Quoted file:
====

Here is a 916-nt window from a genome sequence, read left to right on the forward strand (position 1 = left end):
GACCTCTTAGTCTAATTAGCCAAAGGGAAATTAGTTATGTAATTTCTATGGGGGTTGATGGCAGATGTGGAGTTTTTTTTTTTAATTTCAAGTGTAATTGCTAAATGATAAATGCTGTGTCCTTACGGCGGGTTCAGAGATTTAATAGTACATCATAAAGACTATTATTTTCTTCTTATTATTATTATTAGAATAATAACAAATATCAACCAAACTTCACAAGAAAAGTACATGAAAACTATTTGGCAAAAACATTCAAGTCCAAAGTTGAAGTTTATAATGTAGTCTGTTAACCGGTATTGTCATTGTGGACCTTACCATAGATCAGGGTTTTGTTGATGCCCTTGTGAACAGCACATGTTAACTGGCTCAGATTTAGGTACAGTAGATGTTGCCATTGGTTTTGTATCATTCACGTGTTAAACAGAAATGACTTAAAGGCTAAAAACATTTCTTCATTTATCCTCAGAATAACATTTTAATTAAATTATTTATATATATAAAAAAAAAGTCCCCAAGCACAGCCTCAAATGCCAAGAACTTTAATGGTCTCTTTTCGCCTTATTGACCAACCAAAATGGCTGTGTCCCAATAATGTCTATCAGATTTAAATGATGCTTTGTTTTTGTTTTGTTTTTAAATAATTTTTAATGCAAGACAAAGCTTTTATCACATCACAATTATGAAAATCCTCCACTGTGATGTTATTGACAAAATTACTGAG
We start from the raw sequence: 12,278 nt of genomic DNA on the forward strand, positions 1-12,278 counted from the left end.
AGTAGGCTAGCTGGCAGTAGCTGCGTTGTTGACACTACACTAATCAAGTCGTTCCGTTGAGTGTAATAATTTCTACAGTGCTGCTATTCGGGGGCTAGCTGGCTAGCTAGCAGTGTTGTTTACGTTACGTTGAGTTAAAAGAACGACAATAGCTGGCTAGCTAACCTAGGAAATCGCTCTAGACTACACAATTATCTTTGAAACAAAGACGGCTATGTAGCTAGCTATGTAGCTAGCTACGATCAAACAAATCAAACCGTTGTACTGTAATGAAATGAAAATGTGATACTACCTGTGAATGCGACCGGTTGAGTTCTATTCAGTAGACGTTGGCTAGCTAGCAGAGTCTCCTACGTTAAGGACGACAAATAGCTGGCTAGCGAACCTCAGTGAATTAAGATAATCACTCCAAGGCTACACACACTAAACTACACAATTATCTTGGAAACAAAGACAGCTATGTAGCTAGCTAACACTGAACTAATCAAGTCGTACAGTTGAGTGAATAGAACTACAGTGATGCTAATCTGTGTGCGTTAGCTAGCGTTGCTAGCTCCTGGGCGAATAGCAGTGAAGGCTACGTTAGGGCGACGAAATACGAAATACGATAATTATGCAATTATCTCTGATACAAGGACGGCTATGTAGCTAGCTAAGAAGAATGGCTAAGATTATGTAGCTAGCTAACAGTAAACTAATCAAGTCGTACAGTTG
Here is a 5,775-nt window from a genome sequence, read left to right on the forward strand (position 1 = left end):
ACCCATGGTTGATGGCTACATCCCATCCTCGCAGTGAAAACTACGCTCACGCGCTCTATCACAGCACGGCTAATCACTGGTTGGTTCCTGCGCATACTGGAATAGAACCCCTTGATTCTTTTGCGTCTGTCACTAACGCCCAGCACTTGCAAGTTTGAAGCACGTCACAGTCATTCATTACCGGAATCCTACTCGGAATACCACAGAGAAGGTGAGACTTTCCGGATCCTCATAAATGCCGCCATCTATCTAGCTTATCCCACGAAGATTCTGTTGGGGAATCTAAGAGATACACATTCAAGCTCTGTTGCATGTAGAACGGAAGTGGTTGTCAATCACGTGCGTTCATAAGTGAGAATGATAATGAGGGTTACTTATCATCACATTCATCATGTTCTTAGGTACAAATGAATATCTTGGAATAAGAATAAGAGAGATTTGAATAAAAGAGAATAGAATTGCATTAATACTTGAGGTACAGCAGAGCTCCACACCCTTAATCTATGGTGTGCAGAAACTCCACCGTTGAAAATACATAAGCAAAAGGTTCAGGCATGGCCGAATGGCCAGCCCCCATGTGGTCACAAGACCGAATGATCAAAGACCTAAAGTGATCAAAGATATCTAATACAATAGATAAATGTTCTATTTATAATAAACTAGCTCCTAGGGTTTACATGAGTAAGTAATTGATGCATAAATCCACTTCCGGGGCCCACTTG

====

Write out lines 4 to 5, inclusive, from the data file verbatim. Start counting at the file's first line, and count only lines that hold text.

AGTAGGCTAGCTGGCAGTAGCTGCGTTGTTGACACTACACTAATCAAGTCGTTCCGTTGAGTGTAATAATTTCTACAGTGCTGCTATTCGGGGGCTAGCTGGCTAGCTAGCAGTGTTGTTTACGTTACGTTGAGTTAAAAGAACGACAATAGCTGGCTAGCTAACCTAGGAAATCGCTCTAGACTACACAATTATCTTTGAAACAAAGACGGCTATGTAGCTAGCTATGTAGCTAGCTACGATCAAACAAATCAAACCGTTGTACTGTAATGAAATGAAAATGTGATACTACCTGTGAATGCGACCGGTTGAGTTCTATTCAGTAGACGTTGGCTAGCTAGCAGAGTCTCCTACGTTAAGGACGACAAATAGCTGGCTAGCGAACCTCAGTGAATTAAGATAATCACTCCAAGGCTACACACACTAAACTACACAATTATCTTGGAAACAAAGACAGCTATGTAGCTAGCTAACACTGAACTAATCAAGTCGTACAGTTGAGTGAATAGAACTACAGTGATGCTAATCTGTGTGCGTTAGCTAGCGTTGCTAGCTCCTGGGCGAATAGCAGTGAAGGCTACGTTAGGGCGACGAAATACGAAATACGATAATTATGCAATTATCTCTGATACAAGGACGGCTATGTAGCTAGCTAAGAAGAATGGCTAAGATTATGTAGCTAGCTAACAGTAAACTAATCAAGTCGTACAGTTG
Here is a 5,775-nt window from a genome sequence, read left to right on the forward strand (position 1 = left end):